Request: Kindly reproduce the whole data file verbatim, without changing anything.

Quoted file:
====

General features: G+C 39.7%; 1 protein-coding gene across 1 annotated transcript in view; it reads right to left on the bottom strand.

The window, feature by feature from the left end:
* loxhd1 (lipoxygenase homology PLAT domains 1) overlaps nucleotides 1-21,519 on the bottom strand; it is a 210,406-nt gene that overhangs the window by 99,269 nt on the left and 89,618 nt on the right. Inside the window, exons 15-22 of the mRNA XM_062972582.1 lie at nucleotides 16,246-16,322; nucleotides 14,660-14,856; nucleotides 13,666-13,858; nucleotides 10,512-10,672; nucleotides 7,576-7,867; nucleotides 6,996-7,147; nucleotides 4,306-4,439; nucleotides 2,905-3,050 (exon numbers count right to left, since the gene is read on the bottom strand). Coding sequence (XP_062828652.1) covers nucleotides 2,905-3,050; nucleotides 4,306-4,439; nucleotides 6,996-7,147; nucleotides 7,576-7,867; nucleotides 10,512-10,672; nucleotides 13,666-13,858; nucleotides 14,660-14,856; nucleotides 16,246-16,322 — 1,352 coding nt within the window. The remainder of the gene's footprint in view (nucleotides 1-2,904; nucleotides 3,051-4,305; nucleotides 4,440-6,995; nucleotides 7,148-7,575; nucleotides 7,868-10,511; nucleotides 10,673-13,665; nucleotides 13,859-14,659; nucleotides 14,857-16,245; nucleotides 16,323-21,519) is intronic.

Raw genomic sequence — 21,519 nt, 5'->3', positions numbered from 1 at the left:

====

General features: G+C 39.7%; 1 protein-coding gene across 1 annotated transcript in view; it reads right to left on the bottom strand.

The window, feature by feature from the left end:
* loxhd1 (lipoxygenase homology PLAT domains 1) overlaps nucleotides 1-21,519 on the bottom strand; it is a 210,406-nt gene that overhangs the window by 99,269 nt on the left and 89,618 nt on the right. Inside the window, exons 15-22 of the mRNA XM_062972582.1 lie at nucleotides 16,246-16,322; nucleotides 14,660-14,856; nucleotides 13,666-13,858; nucleotides 10,512-10,672; nucleotides 7,576-7,867; nucleotides 6,996-7,147; nucleotides 4,306-4,439; nucleotides 2,905-3,050 (exon numbers count right to left, since the gene is read on the bottom strand). Coding sequence (XP_062828652.1) covers nucleotides 2,905-3,050; nucleotides 4,306-4,439; nucleotides 6,996-7,147; nucleotides 7,576-7,867; nucleotides 10,512-10,672; nucleotides 13,666-13,858; nucleotides 14,660-14,856; nucleotides 16,246-16,322 — 1,352 coding nt within the window. The remainder of the gene's footprint in view (nucleotides 1-2,904; nucleotides 3,051-4,305; nucleotides 4,440-6,995; nucleotides 7,148-7,575; nucleotides 7,868-10,511; nucleotides 10,673-13,665; nucleotides 13,859-14,659; nucleotides 14,857-16,245; nucleotides 16,323-21,519) is intronic.

Raw genomic sequence — 21,519 nt, 5'->3', positions numbered from 1 at the left: